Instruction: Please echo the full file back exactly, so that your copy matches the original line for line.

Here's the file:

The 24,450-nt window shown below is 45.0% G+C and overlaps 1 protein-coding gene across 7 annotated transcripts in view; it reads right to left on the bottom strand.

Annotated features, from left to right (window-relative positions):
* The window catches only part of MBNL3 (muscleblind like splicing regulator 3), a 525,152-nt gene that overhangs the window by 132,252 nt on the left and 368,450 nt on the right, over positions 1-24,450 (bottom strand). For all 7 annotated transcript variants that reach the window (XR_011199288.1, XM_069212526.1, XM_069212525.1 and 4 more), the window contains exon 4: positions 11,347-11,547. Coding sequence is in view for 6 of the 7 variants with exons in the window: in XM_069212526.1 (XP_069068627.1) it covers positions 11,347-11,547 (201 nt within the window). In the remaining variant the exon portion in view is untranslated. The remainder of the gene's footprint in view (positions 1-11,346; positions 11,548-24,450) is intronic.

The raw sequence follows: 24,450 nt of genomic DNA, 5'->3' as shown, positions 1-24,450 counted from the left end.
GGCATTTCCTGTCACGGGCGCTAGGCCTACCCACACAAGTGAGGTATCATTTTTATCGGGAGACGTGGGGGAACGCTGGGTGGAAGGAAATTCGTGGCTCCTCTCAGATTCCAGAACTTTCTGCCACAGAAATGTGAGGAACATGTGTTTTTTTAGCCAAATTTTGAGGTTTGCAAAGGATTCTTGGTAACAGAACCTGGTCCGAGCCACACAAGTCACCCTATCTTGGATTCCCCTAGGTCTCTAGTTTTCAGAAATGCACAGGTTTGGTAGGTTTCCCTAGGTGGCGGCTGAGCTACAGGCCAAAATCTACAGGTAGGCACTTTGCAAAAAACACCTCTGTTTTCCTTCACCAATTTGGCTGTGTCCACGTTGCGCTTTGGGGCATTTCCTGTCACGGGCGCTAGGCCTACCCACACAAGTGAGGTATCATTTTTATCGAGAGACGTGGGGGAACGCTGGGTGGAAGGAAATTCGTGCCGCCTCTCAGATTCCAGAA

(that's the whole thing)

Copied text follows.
The 24,450-nt window shown below is 45.0% G+C and overlaps 1 protein-coding gene across 7 annotated transcripts in view; it reads right to left on the bottom strand.

Annotated features, from left to right (window-relative positions):
* The window catches only part of MBNL3 (muscleblind like splicing regulator 3), a 525,152-nt gene that overhangs the window by 132,252 nt on the left and 368,450 nt on the right, over positions 1-24,450 (bottom strand). For all 7 annotated transcript variants that reach the window (XR_011199288.1, XM_069212526.1, XM_069212525.1 and 4 more), the window contains exon 4: positions 11,347-11,547. Coding sequence is in view for 6 of the 7 variants with exons in the window: in XM_069212526.1 (XP_069068627.1) it covers positions 11,347-11,547 (201 nt within the window). In the remaining variant the exon portion in view is untranslated. The remainder of the gene's footprint in view (positions 1-11,346; positions 11,548-24,450) is intronic.

The raw sequence follows: 24,450 nt of genomic DNA, 5'->3' as shown, positions 1-24,450 counted from the left end.
GGCATTTCCTGTCACGGGCGCTAGGCCTACCCACACAAGTGAGGTATCATTTTTATCGGGAGACGTGGGGGAACGCTGGGTGGAAGGAAATTCGTGGCTCCTCTCAGATTCCAGAACTTTCTGCCACAGAAATGTGAGGAACATGTGTTTTTTTAGCCAAATTTTGAGGTTTGCAAAGGATTCTTGGTAACAGAACCTGGTCCGAGCCACACAAGTCACCCTATCTTGGATTCCCCTAGGTCTCTAGTTTTCAGAAATGCACAGGTTTGGTAGGTTTCCCTAGGTGGCGGCTGAGCTACAGGCCAAAATCTACAGGTAGGCACTTTGCAAAAAACACCTCTGTTTTCCTTCACCAATTTGGCTGTGTCCACGTTGCGCTTTGGGGCATTTCCTGTCACGGGCGCTAGGCCTACCCACACAAGTGAGGTATCATTTTTATCGAGAGACGTGGGGGAACGCTGGGTGGAAGGAAATTCGTGCCGCCTCTCAGATTCCAGAA